There was a brief period, when state owned banks reeling with losses, were starved off capital. A low share price and a government diktat that their shareholding cannot fall below 51%, meant that these banks were staring into an abyss. This also gave rise to what can only now be described as a conspiracy theory: that the government will let these banks – except for State Bank of India, shrink and over time the problem will go away. Or it won’t matter much.

The Finance Ministry’s announcement in October that PSU banks will be recapitalized over two years through a combination of funds left over from Indradhanush programme (Rs 18,000 crores), fresh capital from markets (Rs 58,000 crores) and recapitalization bonds (Rs 135,000 crores), tightened the governments grip when it should have cut its umbilical cord. Rs 211,000 crores is humongous by any count.

With no real sense of ownership and no way of enforcing performance, it is difficult to understand the government’s desire to hold on.

The private sector banks - HDFC Bank, Kotak, Indusind, Axis, ICICI – name any, are staffed with people who joined them from government owned banks. How is it that these very same people do most things generally right, when sitting in a different office? Lend to the right corporates, recover money in time, spot frauds, trade smarter, build a non-fund-based franchise extracting money from the same customers that PSU banks are serving, and have happier retail customers (- ok, maybe not happier retail customers).

Any of the Indian private sector banks will be happy to step in and help in any way they can, including taking some of these banks from the governments protective hands, if asked. Why not take help, when it is so close to hand? Is Kotak bank any less Indian than Bank of Baroda? For that matter are any of these private sector banks any less ‘national’ than those that have been nationalized? The same directed lending norms apply to them than to the PSU Banks. They are manned by the people carrying the same passport. And they all serve Indian customers – be they farmers, retail borrowers, Indian SME’s and corporates. Have they not bolstered the exchequer rather than hoovered taxpayers money? By coincidence there are seven private sector banks and seven PSU banks in the top 100 taxpayers in India. The private sector banks shelled out Rs 17,650 crores as tax, while the seven state owned banks gave back Rs 7,300 crores. Leave out State Bank of India (- it is the only one worth keeping), and the contribution of the remaining six drops to Rs 2,930 crores. (And mind you, some of the seven in the private sector are much smaller than their state-owned rivals). Not counting the money already pumped in over the years, the Rs 211,000 crores earmarked now – despite the book entry nature of the financing, pays for just about every social scheme in the budget many times over. Holding on is an expensive decision.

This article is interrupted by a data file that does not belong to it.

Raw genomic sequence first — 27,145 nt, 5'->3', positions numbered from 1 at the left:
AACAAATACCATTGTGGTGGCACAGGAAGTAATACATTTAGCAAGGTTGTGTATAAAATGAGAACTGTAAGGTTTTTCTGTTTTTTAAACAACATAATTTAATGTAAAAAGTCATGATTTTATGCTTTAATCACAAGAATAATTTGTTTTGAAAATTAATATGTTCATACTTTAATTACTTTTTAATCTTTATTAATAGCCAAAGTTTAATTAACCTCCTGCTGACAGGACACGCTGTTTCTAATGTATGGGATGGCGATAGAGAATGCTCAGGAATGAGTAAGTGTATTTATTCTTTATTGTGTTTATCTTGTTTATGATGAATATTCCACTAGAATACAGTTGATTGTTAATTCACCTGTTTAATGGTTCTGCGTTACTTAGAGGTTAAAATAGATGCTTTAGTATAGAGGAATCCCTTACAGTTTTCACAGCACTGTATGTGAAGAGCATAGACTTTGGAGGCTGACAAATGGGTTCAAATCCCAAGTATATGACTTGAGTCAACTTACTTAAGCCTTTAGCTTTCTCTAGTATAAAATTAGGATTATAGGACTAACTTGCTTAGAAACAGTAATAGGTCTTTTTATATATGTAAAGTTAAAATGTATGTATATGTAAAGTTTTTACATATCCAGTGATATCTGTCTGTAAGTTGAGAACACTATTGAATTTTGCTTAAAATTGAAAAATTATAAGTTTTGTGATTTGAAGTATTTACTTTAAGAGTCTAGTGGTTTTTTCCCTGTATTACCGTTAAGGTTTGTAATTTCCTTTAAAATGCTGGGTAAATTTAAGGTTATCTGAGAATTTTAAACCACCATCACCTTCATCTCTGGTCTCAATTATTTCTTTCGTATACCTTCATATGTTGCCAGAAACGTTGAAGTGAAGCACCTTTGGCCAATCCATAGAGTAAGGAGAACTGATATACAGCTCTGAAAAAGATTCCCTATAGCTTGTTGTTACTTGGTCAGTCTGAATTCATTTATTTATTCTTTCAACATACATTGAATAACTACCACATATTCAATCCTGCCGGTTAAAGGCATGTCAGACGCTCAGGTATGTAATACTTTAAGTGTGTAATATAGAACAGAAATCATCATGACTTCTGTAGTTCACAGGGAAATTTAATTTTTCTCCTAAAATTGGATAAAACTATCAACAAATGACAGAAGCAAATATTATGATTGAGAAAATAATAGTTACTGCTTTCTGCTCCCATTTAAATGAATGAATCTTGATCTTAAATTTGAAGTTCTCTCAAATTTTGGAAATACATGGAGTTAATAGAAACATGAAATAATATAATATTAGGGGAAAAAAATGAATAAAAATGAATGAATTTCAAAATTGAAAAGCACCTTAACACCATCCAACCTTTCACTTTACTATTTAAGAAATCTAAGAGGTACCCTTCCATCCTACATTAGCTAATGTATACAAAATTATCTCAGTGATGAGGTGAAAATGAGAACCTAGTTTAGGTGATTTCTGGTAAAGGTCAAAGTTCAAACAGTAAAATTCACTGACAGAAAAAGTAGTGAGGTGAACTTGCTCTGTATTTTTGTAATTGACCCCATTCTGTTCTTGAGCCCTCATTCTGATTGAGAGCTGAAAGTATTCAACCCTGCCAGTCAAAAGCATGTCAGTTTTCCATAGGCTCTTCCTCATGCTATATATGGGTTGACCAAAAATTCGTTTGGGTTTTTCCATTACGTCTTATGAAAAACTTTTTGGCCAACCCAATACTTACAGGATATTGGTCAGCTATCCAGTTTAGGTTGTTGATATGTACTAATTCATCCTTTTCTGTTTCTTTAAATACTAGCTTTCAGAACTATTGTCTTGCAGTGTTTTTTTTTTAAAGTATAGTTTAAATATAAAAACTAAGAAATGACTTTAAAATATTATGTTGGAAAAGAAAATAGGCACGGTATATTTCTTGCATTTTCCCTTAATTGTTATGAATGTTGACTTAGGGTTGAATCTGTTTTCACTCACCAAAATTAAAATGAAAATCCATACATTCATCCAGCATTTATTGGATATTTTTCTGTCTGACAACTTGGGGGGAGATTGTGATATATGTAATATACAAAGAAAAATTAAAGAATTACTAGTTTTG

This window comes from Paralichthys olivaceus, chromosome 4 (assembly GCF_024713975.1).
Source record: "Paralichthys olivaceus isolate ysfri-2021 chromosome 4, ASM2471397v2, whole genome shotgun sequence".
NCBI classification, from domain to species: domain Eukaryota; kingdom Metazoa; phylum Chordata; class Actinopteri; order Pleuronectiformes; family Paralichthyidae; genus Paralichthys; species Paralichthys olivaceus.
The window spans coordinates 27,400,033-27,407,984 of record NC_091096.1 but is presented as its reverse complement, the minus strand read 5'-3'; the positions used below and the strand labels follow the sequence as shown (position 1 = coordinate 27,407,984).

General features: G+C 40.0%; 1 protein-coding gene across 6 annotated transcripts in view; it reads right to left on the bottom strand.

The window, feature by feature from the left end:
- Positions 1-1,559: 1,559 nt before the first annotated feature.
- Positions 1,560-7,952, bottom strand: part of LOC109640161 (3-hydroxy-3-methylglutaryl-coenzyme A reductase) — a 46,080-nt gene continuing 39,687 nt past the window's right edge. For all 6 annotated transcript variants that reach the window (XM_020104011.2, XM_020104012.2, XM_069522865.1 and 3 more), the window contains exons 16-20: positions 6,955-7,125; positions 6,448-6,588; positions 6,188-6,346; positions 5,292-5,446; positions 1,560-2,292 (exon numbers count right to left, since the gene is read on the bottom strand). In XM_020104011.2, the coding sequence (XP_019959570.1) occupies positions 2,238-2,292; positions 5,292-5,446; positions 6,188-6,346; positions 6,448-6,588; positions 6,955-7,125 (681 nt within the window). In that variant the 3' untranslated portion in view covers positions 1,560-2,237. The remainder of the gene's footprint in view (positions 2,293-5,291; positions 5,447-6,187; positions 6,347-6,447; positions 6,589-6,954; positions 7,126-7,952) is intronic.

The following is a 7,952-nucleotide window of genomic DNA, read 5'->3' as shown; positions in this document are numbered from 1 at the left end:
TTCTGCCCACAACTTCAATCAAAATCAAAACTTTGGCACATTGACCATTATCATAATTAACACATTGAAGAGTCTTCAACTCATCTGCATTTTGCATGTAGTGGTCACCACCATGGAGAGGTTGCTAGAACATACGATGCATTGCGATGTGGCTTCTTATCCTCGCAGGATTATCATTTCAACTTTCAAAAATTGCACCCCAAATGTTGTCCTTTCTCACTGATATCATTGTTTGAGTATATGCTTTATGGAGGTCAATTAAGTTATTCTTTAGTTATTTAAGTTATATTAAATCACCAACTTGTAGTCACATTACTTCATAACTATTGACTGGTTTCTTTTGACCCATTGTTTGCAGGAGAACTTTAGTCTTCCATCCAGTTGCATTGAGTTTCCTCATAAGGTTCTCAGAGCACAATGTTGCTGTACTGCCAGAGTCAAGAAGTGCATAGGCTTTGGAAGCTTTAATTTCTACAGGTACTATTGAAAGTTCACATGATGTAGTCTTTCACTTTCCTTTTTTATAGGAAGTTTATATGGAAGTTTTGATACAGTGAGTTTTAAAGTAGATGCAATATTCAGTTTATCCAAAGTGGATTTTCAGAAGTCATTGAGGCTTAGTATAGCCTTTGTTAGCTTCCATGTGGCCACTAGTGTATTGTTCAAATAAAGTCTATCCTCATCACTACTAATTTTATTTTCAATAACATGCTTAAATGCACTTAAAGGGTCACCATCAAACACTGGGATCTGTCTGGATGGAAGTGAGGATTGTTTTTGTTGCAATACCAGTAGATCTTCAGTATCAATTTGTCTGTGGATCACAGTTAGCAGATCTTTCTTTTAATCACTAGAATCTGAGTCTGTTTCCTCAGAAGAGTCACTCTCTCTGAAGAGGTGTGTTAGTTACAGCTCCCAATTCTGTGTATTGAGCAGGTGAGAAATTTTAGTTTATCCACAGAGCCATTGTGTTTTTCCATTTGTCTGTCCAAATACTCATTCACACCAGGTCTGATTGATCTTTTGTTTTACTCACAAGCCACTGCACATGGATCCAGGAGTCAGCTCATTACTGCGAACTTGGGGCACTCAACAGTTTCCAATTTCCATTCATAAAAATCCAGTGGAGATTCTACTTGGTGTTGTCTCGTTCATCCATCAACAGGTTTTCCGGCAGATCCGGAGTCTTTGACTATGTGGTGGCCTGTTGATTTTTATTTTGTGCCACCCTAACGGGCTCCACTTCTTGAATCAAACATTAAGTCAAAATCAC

That the NiMo story has so rapidly become a political slugfest reduces the chance of rational decision. But for those who want to see, the writing is on the wall. And it is what difficult reform is about.

A modified version of the above comment appeared in Business Standard on 28 February 2018 as PNB and state- owned banks: The writing on the wall. You can read by clicking the following Link or cut and paste the following on your url Note this is behind a paywall